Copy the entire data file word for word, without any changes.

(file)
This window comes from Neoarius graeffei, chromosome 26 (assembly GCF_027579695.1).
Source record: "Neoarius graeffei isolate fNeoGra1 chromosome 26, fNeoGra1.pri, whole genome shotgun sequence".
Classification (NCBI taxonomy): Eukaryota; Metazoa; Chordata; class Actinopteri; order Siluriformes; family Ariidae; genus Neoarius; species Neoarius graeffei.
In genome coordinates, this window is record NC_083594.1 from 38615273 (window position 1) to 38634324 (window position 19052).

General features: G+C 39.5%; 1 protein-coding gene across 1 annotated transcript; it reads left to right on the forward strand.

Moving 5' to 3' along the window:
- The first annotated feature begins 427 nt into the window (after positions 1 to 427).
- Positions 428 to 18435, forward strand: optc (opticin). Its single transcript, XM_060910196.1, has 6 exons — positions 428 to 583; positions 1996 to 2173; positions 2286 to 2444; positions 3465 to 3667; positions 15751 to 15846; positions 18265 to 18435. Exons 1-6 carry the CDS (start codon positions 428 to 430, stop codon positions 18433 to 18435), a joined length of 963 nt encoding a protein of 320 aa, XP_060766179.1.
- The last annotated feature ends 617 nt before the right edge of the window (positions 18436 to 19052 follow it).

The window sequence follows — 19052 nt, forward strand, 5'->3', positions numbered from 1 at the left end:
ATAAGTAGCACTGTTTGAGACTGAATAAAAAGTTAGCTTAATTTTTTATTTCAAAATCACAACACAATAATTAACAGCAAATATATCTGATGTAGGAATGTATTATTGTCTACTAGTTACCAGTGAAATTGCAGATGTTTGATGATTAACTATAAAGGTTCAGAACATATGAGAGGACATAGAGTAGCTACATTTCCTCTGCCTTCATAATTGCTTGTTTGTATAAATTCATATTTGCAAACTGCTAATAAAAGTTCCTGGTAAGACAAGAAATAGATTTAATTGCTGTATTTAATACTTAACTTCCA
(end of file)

This window comes from Neoarius graeffei, chromosome 26 (assembly GCF_027579695.1).
Source record: "Neoarius graeffei isolate fNeoGra1 chromosome 26, fNeoGra1.pri, whole genome shotgun sequence".
Classification (NCBI taxonomy): Eukaryota; Metazoa; Chordata; class Actinopteri; order Siluriformes; family Ariidae; genus Neoarius; species Neoarius graeffei.
In genome coordinates, this window is record NC_083594.1 from 38615273 (window position 1) to 38634324 (window position 19052).

General features: G+C 39.5%; 1 protein-coding gene across 1 annotated transcript; it reads left to right on the forward strand.

Moving 5' to 3' along the window:
- The first annotated feature begins 427 nt into the window (after positions 1 to 427).
- Positions 428 to 18435, forward strand: optc (opticin). Its single transcript, XM_060910196.1, has 6 exons — positions 428 to 583; positions 1996 to 2173; positions 2286 to 2444; positions 3465 to 3667; positions 15751 to 15846; positions 18265 to 18435. Exons 1-6 carry the CDS (start codon positions 428 to 430, stop codon positions 18433 to 18435), a joined length of 963 nt encoding a protein of 320 aa, XP_060766179.1.
- The last annotated feature ends 617 nt before the right edge of the window (positions 18436 to 19052 follow it).

The window sequence follows — 19052 nt, forward strand, 5'->3', positions numbered from 1 at the left end:
ATAAGTAGCACTGTTTGAGACTGAATAAAAAGTTAGCTTAATTTTTTATTTCAAAATCACAACACAATAATTAACAGCAAATATATCTGATGTAGGAATGTATTATTGTCTACTAGTTACCAGTGAAATTGCAGATGTTTGATGATTAACTATAAAGGTTCAGAACATATGAGAGGACATAGAGTAGCTACATTTCCTCTGCCTTCATAATTGCTTGTTTGTATAAATTCATATTTGCAAACTGCTAATAAAAGTTCCTGGTAAGACAAGAAATAGATTTAATTGCTGTATTTAATACTTAACTTCCA